Up to this point Surāh Yā-Sīn has spoken about two pillars of Īmān i. Faith in Allāh alone as the only true god to be worshipped ii. Faith in the Prophet. Now Surāh Yā-Sīn speaks of a third pillar, the fundamental objective of this chapter: resurrection…

Source: www.islam21c.com

Notes:

[1] Jāmi’ Al-Bayān fi Ta’wīl Al-Qur’ān , Imām Tabari, vol6 page 268, Mu’asasah Al-Risālah

[2] Al-Qur’ān, 35:28

[3] Al-Qur’ān, 5:98

About Ahmed Hammuda

Ahmed Hammuda is the Middle East Editor at Islam21c and one of our regular contributors. His interests lie mainly in the field of Middle East Affairs and how they reflect on Muslims living in the West. He is an accomplished Electrical engineer by trade and has been involved in various Dawah activities over the course of his education and working life. He has transferred the same analytical approach required in engineering into a careful and measured approach in his views on politics.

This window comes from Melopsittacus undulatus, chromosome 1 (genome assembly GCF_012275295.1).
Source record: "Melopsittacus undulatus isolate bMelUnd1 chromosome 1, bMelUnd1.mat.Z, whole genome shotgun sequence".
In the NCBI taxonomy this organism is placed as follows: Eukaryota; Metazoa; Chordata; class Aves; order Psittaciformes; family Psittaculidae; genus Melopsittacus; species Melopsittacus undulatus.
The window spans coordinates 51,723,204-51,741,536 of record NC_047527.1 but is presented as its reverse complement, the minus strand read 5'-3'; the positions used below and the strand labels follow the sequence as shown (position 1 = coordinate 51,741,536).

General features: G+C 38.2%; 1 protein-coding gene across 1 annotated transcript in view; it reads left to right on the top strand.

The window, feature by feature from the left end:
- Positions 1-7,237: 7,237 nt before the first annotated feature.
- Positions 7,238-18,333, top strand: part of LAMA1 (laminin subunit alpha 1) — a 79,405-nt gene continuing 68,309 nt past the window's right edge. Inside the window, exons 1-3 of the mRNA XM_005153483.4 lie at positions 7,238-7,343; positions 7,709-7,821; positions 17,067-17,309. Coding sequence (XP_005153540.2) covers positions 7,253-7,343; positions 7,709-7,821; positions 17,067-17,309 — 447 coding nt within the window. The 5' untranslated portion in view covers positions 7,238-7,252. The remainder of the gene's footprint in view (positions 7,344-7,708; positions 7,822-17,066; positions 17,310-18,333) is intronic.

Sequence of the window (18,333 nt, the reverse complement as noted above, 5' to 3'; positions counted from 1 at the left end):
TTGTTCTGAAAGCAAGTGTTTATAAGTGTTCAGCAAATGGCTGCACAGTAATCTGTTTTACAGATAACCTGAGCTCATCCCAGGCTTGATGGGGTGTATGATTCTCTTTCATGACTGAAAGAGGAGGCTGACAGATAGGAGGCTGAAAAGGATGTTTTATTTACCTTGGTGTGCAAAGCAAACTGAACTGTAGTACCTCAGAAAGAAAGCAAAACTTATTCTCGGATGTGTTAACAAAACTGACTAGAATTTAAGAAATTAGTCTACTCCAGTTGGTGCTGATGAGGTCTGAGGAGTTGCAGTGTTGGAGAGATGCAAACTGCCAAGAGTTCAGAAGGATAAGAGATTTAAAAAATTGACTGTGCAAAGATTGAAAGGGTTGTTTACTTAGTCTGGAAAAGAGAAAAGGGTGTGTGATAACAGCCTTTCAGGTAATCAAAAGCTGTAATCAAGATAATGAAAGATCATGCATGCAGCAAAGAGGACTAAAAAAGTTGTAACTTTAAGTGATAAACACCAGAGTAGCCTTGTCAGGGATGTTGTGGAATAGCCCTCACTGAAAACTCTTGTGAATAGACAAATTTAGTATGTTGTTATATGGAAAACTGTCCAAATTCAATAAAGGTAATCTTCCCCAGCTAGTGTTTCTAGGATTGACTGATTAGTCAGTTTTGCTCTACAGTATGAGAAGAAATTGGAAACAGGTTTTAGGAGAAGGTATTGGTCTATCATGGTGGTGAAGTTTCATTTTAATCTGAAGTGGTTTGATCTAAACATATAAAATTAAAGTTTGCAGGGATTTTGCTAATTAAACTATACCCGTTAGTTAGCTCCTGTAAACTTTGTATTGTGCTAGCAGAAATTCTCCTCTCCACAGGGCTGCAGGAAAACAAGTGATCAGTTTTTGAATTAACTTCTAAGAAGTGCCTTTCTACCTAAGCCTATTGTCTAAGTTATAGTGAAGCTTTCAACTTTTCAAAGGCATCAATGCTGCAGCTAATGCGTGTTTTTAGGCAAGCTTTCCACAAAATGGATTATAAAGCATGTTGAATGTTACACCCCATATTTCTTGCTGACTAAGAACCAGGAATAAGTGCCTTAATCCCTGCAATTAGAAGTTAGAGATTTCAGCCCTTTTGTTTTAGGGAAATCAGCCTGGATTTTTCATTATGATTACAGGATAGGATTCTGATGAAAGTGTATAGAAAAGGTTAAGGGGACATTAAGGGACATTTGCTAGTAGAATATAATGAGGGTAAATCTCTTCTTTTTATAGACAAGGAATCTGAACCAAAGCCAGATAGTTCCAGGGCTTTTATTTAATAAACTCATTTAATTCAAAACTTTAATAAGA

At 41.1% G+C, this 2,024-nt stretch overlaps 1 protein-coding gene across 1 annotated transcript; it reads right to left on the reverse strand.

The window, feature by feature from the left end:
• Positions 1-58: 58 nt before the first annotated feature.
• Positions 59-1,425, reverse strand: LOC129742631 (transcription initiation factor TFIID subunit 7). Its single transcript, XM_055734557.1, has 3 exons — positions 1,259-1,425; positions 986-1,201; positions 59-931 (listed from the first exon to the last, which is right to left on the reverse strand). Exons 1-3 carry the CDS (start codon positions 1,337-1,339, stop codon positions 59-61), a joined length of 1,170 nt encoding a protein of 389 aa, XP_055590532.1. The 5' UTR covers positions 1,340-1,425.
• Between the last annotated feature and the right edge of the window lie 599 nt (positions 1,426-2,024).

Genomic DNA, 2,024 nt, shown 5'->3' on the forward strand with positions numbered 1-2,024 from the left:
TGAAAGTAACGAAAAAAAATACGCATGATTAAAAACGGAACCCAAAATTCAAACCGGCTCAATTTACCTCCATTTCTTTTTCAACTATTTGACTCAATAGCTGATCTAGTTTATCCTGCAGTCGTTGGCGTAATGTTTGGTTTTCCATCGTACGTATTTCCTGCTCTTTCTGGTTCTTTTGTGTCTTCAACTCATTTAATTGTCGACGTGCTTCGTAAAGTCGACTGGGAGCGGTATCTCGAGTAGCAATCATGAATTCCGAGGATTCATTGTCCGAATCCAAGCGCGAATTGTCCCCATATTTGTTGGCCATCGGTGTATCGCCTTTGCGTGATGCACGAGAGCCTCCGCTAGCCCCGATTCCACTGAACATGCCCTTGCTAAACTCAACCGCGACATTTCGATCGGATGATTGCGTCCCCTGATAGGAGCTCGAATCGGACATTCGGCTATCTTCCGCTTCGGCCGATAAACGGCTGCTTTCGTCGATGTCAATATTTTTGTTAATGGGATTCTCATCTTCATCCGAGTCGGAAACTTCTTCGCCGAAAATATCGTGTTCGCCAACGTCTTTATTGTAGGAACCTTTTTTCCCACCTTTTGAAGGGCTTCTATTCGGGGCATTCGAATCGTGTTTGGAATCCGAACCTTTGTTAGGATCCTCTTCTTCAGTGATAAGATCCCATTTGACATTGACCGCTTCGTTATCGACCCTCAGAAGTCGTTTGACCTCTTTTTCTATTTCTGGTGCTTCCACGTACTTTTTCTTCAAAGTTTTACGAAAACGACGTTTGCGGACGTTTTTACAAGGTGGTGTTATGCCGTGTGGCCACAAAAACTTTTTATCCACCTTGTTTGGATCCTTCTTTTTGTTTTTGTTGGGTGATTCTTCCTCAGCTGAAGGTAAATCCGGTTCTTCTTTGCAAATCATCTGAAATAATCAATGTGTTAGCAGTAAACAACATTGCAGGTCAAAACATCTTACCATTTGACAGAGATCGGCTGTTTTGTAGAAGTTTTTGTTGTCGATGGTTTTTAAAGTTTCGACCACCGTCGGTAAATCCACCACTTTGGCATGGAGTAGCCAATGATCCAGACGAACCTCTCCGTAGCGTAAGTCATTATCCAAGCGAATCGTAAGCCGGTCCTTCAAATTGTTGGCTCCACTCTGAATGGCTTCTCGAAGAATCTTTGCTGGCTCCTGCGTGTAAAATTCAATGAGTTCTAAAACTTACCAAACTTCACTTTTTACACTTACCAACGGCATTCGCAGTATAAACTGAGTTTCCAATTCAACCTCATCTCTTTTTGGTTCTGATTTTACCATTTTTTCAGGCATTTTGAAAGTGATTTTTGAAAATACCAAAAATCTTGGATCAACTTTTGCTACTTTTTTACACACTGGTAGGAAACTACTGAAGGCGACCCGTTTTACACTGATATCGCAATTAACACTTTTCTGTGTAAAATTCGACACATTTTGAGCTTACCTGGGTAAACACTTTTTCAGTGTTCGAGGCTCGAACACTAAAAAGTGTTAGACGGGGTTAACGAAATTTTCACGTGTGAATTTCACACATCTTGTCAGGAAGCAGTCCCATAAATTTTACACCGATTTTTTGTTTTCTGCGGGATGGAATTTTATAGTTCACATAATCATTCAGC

3 comments

  1. Professor Ahsan

    Kindly read my comments on the lines quoted from this article.

    The words “who follow it” (ittaba’a) is actually in the past tense, literally “who have followed it”, which would then mean the people that benefit from religious reminder are those who have already believed! However this is not the meaning but it is rather a point of rhetoric,

    If we look at the linguistic content we note that, this in fact,is not rhetoric but the actual meaning as there are people among the addressees of the Prophet(saws), who already are on the track only to be defined and refined further. Take the example of Abu Bakar, Ali (radiallahu) and many other companions and people who have passed before. They followed the right path and were in search of someone to guide them. We should not forget the great example of Salman Farsi(radiallahu). These great people have always existed in history and are still there waiting for the call of Allah. Wallahu A’lam

  2. Abdul Rashid Cayongcat